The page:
Drum Teachers Blog

Drum lesson and rhythm game: replacing 16th notes with bass drums:

Hi there! So, on today’s Instagram Live lesson we played a fun game that’s both excellent for the drum set, but also awesome fun to test your coordination! We did this by replacing 16th notes with bass drums as follows:
We took simple Single Strokes (RLRL RLRL RLRL RLRL), played them as 16th notes (ca-ter-pi-llar)
Then replaced each note with a bass drum (right foot) one at a time, repeating the exercise (game) a few times over
After that, we played a basic drum beat (see previous blog post) for 3 bars and one of the above exercises on bar 4 (referred to as a 4 bar phrase)
Try to do these really slowly, say at 40BPM, to really explore the space between the every note.
I’ve written a quick PDF with each game / exercise for you to download and have fun with. Grab it by clicking this link.

Check out more about Nick's Drum Lessons in London.

 

By Julian Marsden
Posted on 20th May, 2:03pm

Simon Marton Facetime + WhatsApp drum lessons during Covid times.

Simon how's it been going with Facetime & Whatsapp recently?

These have been working a treat. To make it fair on the clients/ pupils I charge a fiver less to compensate for not having me there in person and I now operate from an upstairs office desk. I have my phone or sometimes my Mac handy to do the calls and find it’s a way of working that is focussed and quite pleasant! Yes, sure, sometimes the video call quality can suffer and the audio not match up to the video, but I have enough to go on to make it work. It won’t entirely replace being there in person but I don’t have to travel, I don’t get stressed in traffic and my pupils learn pretty much the same amount. It’s caused me to think even more creatively about what I’m teaching and how! I love it! Wish I’d thought of it ages ago.

By Julian Marsden
Posted on 27th Apr, 1:34pm

April 2020: During the UK lockdown we were surprised that only two of the 616 Drum Teachers on this site requested that their profiles be updated to include Online Lessons. Here they are below. Please click on the links for more info.

Peter Bertelli offering Online Drum Lessons - Via Skype

and ......

Ben Neal

By Julian Marsden
Posted on 12th Apr, 5:35pm

Hi my name is Brian Bestall and I have been a professional musician, teacher and composer for over 30 years and the most frequently asked question is “Why should I learn drum rudiments?” My answer is simple: These rudiments are our vocabulary, a nod to our heritage and a way to help you to develop the four basic strokes; full stroke, down stroke, tap stroke and up stroke, and ultimately gain better stick control. By becoming proficient with these rudiments, you will become a more competent and confident player. You will learn to integrate them into your everyday playing, creating exciting grooves and fills.

I’ve always been fascinated by the rudiments and regularly demonstrate to my students how they can be applied to the whole kit. This, without fail blows them away. My book covers all 40 International rudiments and a couple of my favourite hybrid versions, all with sticking patterns included. If you are a teacher it can be used as supplementary material for students working towards exams, help develop independence or simply for fun.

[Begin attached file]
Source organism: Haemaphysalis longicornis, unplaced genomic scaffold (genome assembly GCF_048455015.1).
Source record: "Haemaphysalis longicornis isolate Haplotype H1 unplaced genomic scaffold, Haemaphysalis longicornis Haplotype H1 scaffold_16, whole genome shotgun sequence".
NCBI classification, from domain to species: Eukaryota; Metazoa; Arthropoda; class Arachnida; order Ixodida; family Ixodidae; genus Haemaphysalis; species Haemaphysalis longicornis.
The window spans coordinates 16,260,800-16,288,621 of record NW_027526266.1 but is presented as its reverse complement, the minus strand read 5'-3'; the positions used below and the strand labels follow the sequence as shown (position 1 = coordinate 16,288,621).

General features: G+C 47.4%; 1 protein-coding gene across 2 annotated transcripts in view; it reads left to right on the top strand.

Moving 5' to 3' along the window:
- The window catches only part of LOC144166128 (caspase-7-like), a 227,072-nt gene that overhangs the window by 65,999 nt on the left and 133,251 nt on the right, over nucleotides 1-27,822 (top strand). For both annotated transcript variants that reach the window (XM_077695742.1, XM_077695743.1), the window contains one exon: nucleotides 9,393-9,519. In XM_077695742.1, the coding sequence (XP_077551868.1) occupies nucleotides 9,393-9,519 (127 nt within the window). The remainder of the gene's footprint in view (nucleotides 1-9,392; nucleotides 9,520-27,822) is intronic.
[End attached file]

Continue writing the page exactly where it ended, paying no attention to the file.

My book “Why Should I Learn Drum Rudiments?” was published April 2019 and is available from Rockem Music or on line from Amazon.

By Julian Marsden
Posted on 25th Nov, 3:56pm

'I'm older now, but not necessarily any wiser. I've been through the whole fashion thing through my teenage years and into my twenties and thirties, obsessing over what I wear, what trainers or boots I should sport, and whether leather is in/ out. I once wore some tights over my head which I fished out of my mums drawers, and a sparkly red cowboy hat for a London Borderline gig many years ago. I couldn't see a thing and I looked like a camp bank-robber. I've dressed as a stormtrooper, making my comrades and I there first band in the world in 2003 to do the whole dancing stormtrooper band thing. Yet even  earlier, I used to wear tight black PVC jeans that I used to have to peel off, after a hot sweaty gig. 

I'm at an age where I've seen music go round in circles, and rhythms get recycled from Adam and the Ants and Duran, all the way to The Killers and Beyonce. You would think that as a musician, I would be keeping up with music but I don't. I listen to the stuff my teenage boys pump out through my car stereo, and I think- I've heard this all before, first and second time round....I watch the highlights of Reading/ Leeds/ Glasters/ IOW etc, and frankly, I find it takes an awful lot to impress me anymore. Is it me or is there anyone else out there who feels the same?! I just can't get excited about new music anymore! (I get way more excited about conspiracy theories which turn out not to be theories, but realities!) I must therefore be getting older.

However, when I successfully teach my pupils 'the train-beat', the Bossa Nova or a 16th hi-hat pop/rock beat with an intricate ghost note pattern on the snare, that's when I get excited. I know that as I close my forty-ninth year, these guys could be the ones who take the baton from me, and take the stages in front of screaming fans one day soon. Their music could be tomorrow's soundtrack. It's not about me being screamed at- although I'm still capable of being screamed at- my kids do it quite a lot and I probably deserve it!

So, yes- fashion does come and go. Thankfully.'

Thanks to Simon Marton for this great article. Please check out Simon's excellent testimonials and profile.

By Julian Marsden
Posted on 2nd Nov, 2:46pm